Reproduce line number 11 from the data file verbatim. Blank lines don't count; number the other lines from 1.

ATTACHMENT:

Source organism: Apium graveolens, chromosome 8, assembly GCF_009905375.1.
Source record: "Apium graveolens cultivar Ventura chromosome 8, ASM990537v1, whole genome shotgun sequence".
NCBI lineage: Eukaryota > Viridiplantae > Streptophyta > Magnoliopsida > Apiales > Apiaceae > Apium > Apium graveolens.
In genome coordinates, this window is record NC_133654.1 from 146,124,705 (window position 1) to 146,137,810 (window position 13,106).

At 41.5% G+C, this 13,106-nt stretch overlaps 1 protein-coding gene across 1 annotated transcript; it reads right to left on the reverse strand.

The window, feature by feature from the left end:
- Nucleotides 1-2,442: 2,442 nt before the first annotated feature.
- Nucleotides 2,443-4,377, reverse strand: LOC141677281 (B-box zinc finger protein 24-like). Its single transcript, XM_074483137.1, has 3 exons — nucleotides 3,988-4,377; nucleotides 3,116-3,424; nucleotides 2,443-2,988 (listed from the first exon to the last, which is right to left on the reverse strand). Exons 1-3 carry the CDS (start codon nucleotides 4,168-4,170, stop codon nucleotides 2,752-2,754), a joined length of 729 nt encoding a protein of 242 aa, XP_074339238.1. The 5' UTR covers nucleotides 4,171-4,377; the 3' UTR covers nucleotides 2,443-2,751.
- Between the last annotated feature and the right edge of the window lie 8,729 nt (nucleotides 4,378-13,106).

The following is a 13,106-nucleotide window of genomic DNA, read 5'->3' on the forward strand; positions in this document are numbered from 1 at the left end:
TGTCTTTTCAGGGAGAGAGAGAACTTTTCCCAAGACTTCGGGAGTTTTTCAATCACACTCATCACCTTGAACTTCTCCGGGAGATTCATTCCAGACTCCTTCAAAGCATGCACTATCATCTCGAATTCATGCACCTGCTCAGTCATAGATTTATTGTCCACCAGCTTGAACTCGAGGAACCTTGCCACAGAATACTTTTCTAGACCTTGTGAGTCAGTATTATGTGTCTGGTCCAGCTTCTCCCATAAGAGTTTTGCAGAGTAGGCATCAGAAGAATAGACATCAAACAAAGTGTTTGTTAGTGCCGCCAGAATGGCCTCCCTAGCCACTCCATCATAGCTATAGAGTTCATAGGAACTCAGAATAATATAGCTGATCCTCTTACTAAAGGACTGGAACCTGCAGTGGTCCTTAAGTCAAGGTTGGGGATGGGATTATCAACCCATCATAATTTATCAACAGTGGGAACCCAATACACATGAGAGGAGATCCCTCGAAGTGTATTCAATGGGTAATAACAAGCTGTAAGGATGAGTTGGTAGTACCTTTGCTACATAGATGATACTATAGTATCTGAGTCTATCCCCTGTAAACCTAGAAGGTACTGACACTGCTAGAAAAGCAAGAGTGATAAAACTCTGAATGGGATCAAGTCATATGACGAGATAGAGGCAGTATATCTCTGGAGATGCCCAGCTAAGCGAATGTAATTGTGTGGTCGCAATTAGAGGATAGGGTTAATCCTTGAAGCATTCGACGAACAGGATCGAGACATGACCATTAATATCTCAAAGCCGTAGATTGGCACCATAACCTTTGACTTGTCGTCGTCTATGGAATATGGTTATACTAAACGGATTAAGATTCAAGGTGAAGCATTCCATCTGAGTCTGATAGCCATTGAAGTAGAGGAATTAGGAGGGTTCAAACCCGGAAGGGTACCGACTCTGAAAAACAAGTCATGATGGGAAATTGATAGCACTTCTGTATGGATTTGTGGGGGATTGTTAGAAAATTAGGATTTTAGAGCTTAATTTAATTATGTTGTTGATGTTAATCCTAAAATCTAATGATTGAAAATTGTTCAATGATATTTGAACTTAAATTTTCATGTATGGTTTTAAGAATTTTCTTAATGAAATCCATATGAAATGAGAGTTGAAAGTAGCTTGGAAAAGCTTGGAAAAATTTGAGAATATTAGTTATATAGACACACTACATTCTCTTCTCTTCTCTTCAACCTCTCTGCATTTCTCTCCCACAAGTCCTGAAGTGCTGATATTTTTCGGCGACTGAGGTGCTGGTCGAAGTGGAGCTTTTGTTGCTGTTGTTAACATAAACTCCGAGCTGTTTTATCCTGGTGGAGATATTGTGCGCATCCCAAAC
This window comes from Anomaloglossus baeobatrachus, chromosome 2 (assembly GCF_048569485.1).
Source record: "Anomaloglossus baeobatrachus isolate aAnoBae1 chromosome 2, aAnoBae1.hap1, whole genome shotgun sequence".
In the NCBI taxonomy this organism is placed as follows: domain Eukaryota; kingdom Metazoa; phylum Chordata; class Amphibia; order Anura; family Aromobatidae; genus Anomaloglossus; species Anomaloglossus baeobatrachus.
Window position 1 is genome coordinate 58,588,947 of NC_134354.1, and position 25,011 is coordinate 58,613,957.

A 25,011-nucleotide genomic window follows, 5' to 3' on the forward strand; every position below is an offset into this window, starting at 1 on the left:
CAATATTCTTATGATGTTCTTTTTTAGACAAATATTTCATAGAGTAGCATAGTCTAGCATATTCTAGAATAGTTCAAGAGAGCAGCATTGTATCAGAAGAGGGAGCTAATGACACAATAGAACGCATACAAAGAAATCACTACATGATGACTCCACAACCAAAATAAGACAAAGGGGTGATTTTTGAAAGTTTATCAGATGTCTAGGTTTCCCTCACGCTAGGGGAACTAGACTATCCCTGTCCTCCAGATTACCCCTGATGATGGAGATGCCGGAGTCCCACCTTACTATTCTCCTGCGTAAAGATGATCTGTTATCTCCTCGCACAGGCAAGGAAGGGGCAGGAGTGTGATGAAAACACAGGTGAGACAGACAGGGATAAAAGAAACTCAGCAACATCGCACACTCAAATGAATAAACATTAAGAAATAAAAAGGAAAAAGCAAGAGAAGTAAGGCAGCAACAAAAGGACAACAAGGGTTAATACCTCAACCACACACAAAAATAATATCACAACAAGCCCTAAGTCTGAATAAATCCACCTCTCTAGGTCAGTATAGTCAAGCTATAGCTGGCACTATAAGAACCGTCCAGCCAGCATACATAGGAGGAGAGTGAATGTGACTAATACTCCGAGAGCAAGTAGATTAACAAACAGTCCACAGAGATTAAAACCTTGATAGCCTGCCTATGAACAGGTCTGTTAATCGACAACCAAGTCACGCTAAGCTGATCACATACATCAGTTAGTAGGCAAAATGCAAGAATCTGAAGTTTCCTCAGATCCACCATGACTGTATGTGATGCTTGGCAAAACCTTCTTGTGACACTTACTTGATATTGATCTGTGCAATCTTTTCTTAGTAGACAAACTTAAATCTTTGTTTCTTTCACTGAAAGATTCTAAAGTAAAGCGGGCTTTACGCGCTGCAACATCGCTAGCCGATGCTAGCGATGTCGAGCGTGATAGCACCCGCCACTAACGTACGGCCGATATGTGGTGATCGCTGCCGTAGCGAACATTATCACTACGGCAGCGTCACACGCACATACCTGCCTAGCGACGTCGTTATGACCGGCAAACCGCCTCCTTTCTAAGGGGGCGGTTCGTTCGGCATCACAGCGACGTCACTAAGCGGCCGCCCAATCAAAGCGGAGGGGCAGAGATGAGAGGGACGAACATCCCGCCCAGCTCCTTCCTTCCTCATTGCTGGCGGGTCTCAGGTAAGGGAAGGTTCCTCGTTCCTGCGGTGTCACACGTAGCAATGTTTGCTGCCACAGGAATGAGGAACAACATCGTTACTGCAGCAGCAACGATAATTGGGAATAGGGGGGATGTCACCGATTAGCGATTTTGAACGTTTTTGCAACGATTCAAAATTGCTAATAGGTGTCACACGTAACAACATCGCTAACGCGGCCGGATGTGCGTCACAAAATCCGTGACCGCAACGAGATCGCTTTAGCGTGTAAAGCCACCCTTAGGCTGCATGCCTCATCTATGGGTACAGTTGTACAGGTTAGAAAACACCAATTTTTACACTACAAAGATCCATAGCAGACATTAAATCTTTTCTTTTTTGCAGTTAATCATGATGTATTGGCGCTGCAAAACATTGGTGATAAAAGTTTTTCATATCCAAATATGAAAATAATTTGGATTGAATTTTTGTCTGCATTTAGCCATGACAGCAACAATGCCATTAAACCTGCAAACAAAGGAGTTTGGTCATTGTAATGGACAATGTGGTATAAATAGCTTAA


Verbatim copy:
TGTCTTTTCAGGGAGAGAGAGAACTTTTCCCAAGACTTCGGGAGTTTTTCAATCACACTCATCACCTTGAACTTCTCCGGGAGATTCATTCCAGACTCCTTCAAAGCATGCACTATCATCTCGAATTCATGCACCTGCTCAGTCATAGATTTATTGTCCACCAGCTTGAACTCGAGGAACCTTGCCACAGAATACTTTTCTAGACCTTGTGAGTCAGTATTATGTGTCTGGTCCAGCTTCTCCCATAAGAGTTTTGCAGAGTAGGCATCAGAAGAATAGACATCAAACAAAGTGTTTGTTAGTGCCGCCAGAATGGCCTCCCTAGCCACTCCATCATAGCTATAGAGTTCATAGGAACTCAGAATAATATAGCTGATCCTCTTACTAAAGGACTGGAACCTGCAGTGGTCCTTAAGTCAAGGTTGGGGATGGGATTATCAACCCATCATAATTTATCAACAGTGGGAACCCAATACACATGAGAGGAGATCCCTCGAAGTGTATTCAATGGGTAATAACAAGCTGTAAGGATGAGTTGGTAGTACCTTTGCTACATAGATGATACTATAGTATCTGAGTCTATCCCCTGTAAACCTAGAAGGTACTGACACTGCTAGAAAAGCAAGAGTGATAAAACTCTGAATGGGATCAAGTCATATGACGAGATAGAGGCAGTATATCTCTGGAGATGCCCAGCTAAGCGAATGTAATTGTGTGGTCGCAATTAGAGGATAGGGTTAATCCTTGAAGCATTCGACGAACAGGATCGAGACATGACCATTAATATCTCAAAGCCGTAGATTGGCACCATAACCTTTGACTTGTCGTCGTCTATGGAATATGGTTATACTAAACGGATTAAGATTCAAGGTGAAGCATTCCATCTGAGTCTGATAGCCATTGAAGTAGAGGAATTAGGAGGGTTCAAACCCGGAAGGGTACCGACTCTGAAAAACAAGTCATGATGGGAAATTGATAGCACTTCTGTATGGATTTGTGGGGGATTGTTAGAAAATTAGGATTTTAGAGCTTAATTTAATTATGTTGTTGATGTTAATCCTAAAATCTAATGATTGAAAATTGTTCAATGATATTTGAACTTAAATTTTCATGTATGGTTTTAAGAATTTTCTTAATGAAATCCATATGAAATGAGAGTTGAAAGTAGCTTGGAAAAGCTTGGAAAAATTTGAGAATATTAGTTATATAGACACACTACATTCTCTTCTCTTCTCTTCAACCTCTCTGCATTTCTCTCCCACAAGTCCTGAAGTGCTGATATTTTTCGGCGACTGAGGTGCTGGTCGAAGTGGAGCTTTTGTTGCTGTTGTTAACATAAACTCCGAGCTGTTTTATCCTGGTGGAGATATTGTGCGCATCCCAAAC